Surgery for spinal stenosis: long-term reoperation rates, health care cost, and impact of instrumentation.

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Purpose of Study
Study Review

There has been a significant increase in the rates of spinal fusion in the past 15 years in the United States. This study attempted to identify the efficacy and costs associated with this trend.

This study by Lad et al provided a retrospective cohort analysis of a population that underwent spinal stenosis surgery between 2002 and 2009. Financial Charges and re-operation rate information was obtained by reviewing data from Medicare, Medicaid, and commercial insurance entities.  Clinical outcomes, clinical indications, and the specifics of the type of surgery were not determined.   To give the information more meaning, the conclusions were based on a patient population that had a minimum of 2 years of pre-operative data  and 5 years of post-operative data.

Rates of reoperations based on type of surgery were derived by reviewing the CPT charges.  Information charts provided in the study include information on inpatient hospital charges, emergency room visit charges after surgery, medication charges after surgery, and other post-surgery outpatient charges.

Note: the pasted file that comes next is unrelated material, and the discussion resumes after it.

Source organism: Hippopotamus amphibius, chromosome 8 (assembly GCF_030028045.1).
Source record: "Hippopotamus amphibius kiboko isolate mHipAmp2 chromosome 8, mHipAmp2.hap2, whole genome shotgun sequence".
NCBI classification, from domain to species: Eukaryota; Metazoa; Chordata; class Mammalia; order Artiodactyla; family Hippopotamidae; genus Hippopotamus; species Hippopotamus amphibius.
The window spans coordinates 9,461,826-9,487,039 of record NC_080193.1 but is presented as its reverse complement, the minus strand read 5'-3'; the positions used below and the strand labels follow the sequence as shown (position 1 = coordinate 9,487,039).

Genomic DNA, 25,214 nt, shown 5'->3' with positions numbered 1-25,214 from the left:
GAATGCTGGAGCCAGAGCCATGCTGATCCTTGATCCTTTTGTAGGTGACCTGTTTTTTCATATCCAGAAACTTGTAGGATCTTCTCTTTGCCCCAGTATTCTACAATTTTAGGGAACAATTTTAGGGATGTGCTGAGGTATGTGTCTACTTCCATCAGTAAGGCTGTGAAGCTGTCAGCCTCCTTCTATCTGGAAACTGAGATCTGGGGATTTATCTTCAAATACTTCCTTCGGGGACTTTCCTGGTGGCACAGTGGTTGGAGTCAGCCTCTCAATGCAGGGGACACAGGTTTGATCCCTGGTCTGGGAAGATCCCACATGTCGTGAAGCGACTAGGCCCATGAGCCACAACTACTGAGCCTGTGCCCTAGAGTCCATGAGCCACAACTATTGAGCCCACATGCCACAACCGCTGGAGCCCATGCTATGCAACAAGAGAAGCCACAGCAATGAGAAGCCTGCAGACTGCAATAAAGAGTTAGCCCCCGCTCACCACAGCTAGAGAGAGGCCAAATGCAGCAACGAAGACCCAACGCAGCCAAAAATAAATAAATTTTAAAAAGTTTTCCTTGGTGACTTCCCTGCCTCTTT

The authors used a Propensity Score Matching technique to compare similar patient data sets for each patient group. Analysis of the Propensity Matched group analysis indicated a trending toward more complications in the instrumented fusion vs the non-instrumented fusion group, although the analysis was not statistically significant.

In summary, the study concluded that lumbar decompression without fusion may be equally efficacious to decompression and lumbar spinal fusion in the spinal stenosis population. The authors compiled meaningful charts comparing the charges associated with care between the laminectomy only patients with the laminectomy with fusion patients.  The authors also provided charge information for the instrumented vs. non instrumented spinal fusion patients.

As a comment, the original question was to identify the complication rates, re-operation rates and charge information for the various surgical options for patients who had spinal surgery for spinal stenosis.  Without the clinical data, efficacy cannot be adequately evaluated by the nature of this study.

Still, this study provided useful compilation of medical charges related to spinal surgery for lumbar stenosis.  This information along with the results from other economic impact of spine surgery studies helps the medical community understand the potential societal costs for the management of spine problems.

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